It seems that Packt Publishing is on a publishing spree on Machine Learning in Python. After Building Machine Learning Systems In Python for which I was technical reviewer, Packt published Learning Scikit-Learn In Python last November.
I started using Boost.Asio years ago for my professional occupation. I remember difficult hours trying to understand its help and its tutorials. Would that have been different with the book?
I recently had the opportunity to be a technical reviewer for the new Building Machine Learning Systems in Python. As I took part in the book, I won’t write a review like what I did for other books.
First, I have to say that I was impressed by the quality of the content. Although I had some things that I thought were not excellent (I still need to check how my reviews changed the book), it’s the best book I’ve read from Packt so far. It has a good balance between code and comprehension, which is an equilibrium that is rarely achieved.
I don’t think it is possible to write a better book on Machine Learning in Python, unless the ecosystem evolves with new algorithms. Which it will, and it will mean a new edition of the book! Neat!
Open Source software seems for the young generation as sure as the sun rises. And even if I witnessed the emergence of Open Source, I more often than not forget that there was a time when Linux didn’t exist. This recent history brought us a lot, but we may only have handpicked some of this revolution’s fruit. Eric Raymond is one of the guys behind this revolution, and he took some time to think about the changes it brought.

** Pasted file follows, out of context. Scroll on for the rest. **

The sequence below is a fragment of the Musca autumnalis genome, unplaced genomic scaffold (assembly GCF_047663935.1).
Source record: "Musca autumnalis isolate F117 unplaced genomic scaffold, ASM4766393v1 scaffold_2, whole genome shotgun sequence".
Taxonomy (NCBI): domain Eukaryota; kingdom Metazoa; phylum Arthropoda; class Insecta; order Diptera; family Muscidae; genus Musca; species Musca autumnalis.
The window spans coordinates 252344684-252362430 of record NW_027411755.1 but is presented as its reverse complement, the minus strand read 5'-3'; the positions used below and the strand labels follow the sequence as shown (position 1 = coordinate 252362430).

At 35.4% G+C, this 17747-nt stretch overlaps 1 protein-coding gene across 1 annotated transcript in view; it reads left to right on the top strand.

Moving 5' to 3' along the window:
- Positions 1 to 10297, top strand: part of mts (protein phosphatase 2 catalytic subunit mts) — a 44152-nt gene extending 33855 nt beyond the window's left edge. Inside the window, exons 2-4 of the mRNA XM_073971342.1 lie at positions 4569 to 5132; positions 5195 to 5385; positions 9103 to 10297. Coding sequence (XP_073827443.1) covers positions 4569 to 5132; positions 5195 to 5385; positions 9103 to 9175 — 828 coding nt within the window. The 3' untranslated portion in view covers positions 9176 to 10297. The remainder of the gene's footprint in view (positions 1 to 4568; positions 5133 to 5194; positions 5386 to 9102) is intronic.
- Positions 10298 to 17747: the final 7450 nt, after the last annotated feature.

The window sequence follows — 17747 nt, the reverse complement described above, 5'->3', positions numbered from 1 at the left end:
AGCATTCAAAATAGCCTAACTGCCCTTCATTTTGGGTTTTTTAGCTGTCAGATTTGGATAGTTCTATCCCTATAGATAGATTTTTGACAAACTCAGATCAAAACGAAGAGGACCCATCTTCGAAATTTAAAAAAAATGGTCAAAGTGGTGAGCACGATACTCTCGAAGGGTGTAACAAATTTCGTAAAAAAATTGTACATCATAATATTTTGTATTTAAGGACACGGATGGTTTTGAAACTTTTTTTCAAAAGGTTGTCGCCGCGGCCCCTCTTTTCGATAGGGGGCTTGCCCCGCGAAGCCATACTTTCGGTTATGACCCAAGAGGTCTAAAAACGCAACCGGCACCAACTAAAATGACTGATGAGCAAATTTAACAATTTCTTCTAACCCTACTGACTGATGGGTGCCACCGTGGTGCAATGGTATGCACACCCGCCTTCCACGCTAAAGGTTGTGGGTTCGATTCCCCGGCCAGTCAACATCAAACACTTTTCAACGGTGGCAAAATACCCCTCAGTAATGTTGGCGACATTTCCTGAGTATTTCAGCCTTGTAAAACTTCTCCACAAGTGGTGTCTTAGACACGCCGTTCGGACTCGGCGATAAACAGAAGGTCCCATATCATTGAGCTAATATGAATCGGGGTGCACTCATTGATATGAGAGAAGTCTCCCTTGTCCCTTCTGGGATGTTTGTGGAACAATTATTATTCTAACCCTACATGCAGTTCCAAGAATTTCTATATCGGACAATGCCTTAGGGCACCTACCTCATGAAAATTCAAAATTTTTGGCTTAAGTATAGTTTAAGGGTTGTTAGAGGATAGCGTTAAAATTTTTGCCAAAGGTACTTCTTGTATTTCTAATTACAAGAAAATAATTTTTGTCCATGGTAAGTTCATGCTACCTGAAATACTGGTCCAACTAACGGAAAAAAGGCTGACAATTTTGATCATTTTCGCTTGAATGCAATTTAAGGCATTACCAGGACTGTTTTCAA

I’m please to announce a new version for scikits.optimization. The main focus of this iteration was to finish usual unconstrained optimization algorithms.
- Fixes on the Simplex state implementation
- Added several Quasi-Newton steps (BFGS, rank 1 update…)
The scikit can be installed with pip/easy_install or downloaded from PyPI
It has been a while, too long for sure, since my last update on this scikit. I’m pleased to announce that some algorithms are finally fixed as well as some tests.
- Fixed Polytope/Simplex/Nelder-Mead
- Fixed the Quadratic Hessian helper class
Additional tutorials will be available in the next weeks.
Yes, because Cover Trees are sometimes too slow. In fact, I asked myself this question, not for the build time, but for the search time if the data has a structure. Imagine, what would happen if your data was more a less a regular grid? When I tried that, starting with a point at (0,0), then (1,0)… the first node (0,0) had references to all the last points (9,9), (9,8)… And I figured, it would be slower than a tree search. So I decided to give kd-trees a shot for this kind of search on a regular grid.
I had to port a simplex/Nelder-Mead optimizer that I already have in Python in C++. As for the Python version, I tried to be as generic as possible but as efficient as possible, so the state is no longer a dictionary, but a simple structure.
I could have used the Numerical Recipes version, but the licence cost is not worth it, and the code is not generic enough, not explained enough. And also there are some design decisions that are questionable (one method = one responsibility).
I’ve looked on github for a good C++ implementation of Cover Trees for nearest-neighbors search, but I didn’t find one. I may have overlooked some repositories, but in the end, implementing it myself wasn’t that difficult.